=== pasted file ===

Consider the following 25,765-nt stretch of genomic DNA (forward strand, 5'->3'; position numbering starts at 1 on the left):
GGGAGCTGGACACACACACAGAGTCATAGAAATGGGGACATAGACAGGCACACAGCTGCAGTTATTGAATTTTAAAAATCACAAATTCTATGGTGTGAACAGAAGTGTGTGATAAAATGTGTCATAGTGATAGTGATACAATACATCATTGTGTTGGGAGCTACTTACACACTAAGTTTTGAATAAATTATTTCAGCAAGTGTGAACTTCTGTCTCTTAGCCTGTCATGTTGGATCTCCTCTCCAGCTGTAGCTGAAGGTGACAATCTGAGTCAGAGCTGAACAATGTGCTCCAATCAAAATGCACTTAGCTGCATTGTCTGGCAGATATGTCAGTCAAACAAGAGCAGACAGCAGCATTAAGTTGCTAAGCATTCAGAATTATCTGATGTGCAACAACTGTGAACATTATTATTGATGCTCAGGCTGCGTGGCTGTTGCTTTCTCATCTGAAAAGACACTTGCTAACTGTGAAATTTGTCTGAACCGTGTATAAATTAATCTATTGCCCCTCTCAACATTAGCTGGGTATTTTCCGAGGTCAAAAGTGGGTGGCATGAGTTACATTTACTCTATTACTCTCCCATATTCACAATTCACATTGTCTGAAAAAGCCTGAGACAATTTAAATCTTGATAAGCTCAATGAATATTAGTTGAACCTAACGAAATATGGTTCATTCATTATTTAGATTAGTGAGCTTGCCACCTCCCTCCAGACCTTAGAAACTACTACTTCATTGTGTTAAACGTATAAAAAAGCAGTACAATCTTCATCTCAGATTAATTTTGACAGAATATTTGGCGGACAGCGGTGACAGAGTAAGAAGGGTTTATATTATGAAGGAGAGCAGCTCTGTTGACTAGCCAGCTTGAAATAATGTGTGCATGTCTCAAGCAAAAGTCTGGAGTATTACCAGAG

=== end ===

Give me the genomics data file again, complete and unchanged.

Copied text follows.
Consider the following 25,765-nt stretch of genomic DNA (forward strand, 5'->3'; position numbering starts at 1 on the left):
GGGAGCTGGACACACACACAGAGTCATAGAAATGGGGACATAGACAGGCACACAGCTGCAGTTATTGAATTTTAAAAATCACAAATTCTATGGTGTGAACAGAAGTGTGTGATAAAATGTGTCATAGTGATAGTGATACAATACATCATTGTGTTGGGAGCTACTTACACACTAAGTTTTGAATAAATTATTTCAGCAAGTGTGAACTTCTGTCTCTTAGCCTGTCATGTTGGATCTCCTCTCCAGCTGTAGCTGAAGGTGACAATCTGAGTCAGAGCTGAACAATGTGCTCCAATCAAAATGCACTTAGCTGCATTGTCTGGCAGATATGTCAGTCAAACAAGAGCAGACAGCAGCATTAAGTTGCTAAGCATTCAGAATTATCTGATGTGCAACAACTGTGAACATTATTATTGATGCTCAGGCTGCGTGGCTGTTGCTTTCTCATCTGAAAAGACACTTGCTAACTGTGAAATTTGTCTGAACCGTGTATAAATTAATCTATTGCCCCTCTCAACATTAGCTGGGTATTTTCCGAGGTCAAAAGTGGGTGGCATGAGTTACATTTACTCTATTACTCTCCCATATTCACAATTCACATTGTCTGAAAAAGCCTGAGACAATTTAAATCTTGATAAGCTCAATGAATATTAGTTGAACCTAACGAAATATGGTTCATTCATTATTTAGATTAGTGAGCTTGCCACCTCCCTCCAGACCTTAGAAACTACTACTTCATTGTGTTAAACGTATAAAAAAGCAGTACAATCTTCATCTCAGATTAATTTTGACAGAATATTTGGCGGACAGCGGTGACAGAGTAAGAAGGGTTTATATTATGAAGGAGAGCAGCTCTGTTGACTAGCCAGCTTGAAATAATGTGTGCATGTCTCAAGCAAAAGTCTGGAGTATTACCAGAG